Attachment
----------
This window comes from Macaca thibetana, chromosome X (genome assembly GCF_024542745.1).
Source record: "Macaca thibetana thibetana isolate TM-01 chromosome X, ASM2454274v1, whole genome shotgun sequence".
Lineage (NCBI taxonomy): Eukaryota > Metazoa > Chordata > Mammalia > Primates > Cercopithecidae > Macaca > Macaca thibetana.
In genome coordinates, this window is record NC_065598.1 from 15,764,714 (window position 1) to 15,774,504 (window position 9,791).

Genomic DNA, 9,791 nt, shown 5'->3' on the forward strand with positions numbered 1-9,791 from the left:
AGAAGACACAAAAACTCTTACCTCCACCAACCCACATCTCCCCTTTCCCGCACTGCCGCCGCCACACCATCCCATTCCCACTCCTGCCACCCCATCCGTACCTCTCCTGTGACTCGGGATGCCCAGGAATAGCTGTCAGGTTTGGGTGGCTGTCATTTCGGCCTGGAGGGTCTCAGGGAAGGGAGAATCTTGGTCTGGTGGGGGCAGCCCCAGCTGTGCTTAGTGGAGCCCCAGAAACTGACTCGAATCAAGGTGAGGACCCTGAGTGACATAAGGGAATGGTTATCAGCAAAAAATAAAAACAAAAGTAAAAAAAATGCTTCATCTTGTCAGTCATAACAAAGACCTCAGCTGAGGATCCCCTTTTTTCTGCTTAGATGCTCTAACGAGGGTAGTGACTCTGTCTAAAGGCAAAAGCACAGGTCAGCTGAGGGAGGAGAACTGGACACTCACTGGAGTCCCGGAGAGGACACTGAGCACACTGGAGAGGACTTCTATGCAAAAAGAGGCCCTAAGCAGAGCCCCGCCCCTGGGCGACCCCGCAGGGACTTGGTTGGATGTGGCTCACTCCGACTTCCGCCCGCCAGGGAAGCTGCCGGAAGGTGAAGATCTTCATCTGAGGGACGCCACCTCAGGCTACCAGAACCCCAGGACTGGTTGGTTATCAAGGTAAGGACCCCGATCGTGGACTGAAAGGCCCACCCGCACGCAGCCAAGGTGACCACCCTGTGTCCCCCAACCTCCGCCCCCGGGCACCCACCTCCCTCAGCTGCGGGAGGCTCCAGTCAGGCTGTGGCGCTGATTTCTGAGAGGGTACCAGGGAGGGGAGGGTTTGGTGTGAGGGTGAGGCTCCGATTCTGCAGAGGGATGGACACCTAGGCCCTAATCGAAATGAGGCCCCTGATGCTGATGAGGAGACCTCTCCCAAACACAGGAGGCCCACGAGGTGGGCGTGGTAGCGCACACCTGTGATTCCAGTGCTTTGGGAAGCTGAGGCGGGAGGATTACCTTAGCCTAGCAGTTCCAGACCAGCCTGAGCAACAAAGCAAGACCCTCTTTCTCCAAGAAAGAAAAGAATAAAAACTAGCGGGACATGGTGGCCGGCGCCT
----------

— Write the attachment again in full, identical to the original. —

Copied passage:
This window comes from Macaca thibetana, chromosome X (genome assembly GCF_024542745.1).
Source record: "Macaca thibetana thibetana isolate TM-01 chromosome X, ASM2454274v1, whole genome shotgun sequence".
Lineage (NCBI taxonomy): Eukaryota > Metazoa > Chordata > Mammalia > Primates > Cercopithecidae > Macaca > Macaca thibetana.
In genome coordinates, this window is record NC_065598.1 from 15,764,714 (window position 1) to 15,774,504 (window position 9,791).

Genomic DNA, 9,791 nt, shown 5'->3' on the forward strand with positions numbered 1-9,791 from the left:
AGAAGACACAAAAACTCTTACCTCCACCAACCCACATCTCCCCTTTCCCGCACTGCCGCCGCCACACCATCCCATTCCCACTCCTGCCACCCCATCCGTACCTCTCCTGTGACTCGGGATGCCCAGGAATAGCTGTCAGGTTTGGGTGGCTGTCATTTCGGCCTGGAGGGTCTCAGGGAAGGGAGAATCTTGGTCTGGTGGGGGCAGCCCCAGCTGTGCTTAGTGGAGCCCCAGAAACTGACTCGAATCAAGGTGAGGACCCTGAGTGACATAAGGGAATGGTTATCAGCAAAAAATAAAAACAAAAGTAAAAAAAATGCTTCATCTTGTCAGTCATAACAAAGACCTCAGCTGAGGATCCCCTTTTTTCTGCTTAGATGCTCTAACGAGGGTAGTGACTCTGTCTAAAGGCAAAAGCACAGGTCAGCTGAGGGAGGAGAACTGGACACTCACTGGAGTCCCGGAGAGGACACTGAGCACACTGGAGAGGACTTCTATGCAAAAAGAGGCCCTAAGCAGAGCCCCGCCCCTGGGCGACCCCGCAGGGACTTGGTTGGATGTGGCTCACTCCGACTTCCGCCCGCCAGGGAAGCTGCCGGAAGGTGAAGATCTTCATCTGAGGGACGCCACCTCAGGCTACCAGAACCCCAGGACTGGTTGGTTATCAAGGTAAGGACCCCGATCGTGGACTGAAAGGCCCACCCGCACGCAGCCAAGGTGACCACCCTGTGTCCCCCAACCTCCGCCCCCGGGCACCCACCTCCCTCAGCTGCGGGAGGCTCCAGTCAGGCTGTGGCGCTGATTTCTGAGAGGGTACCAGGGAGGGGAGGGTTTGGTGTGAGGGTGAGGCTCCGATTCTGCAGAGGGATGGACACCTAGGCCCTAATCGAAATGAGGCCCCTGATGCTGATGAGGAGACCTCTCCCAAACACAGGAGGCCCACGAGGTGGGCGTGGTAGCGCACACCTGTGATTCCAGTGCTTTGGGAAGCTGAGGCGGGAGGATTACCTTAGCCTAGCAGTTCCAGACCAGCCTGAGCAACAAAGCAAGACCCTCTTTCTCCAAGAAAGAAAAGAATAAAAACTAGCGGGACATGGTGGCCGGCGCCT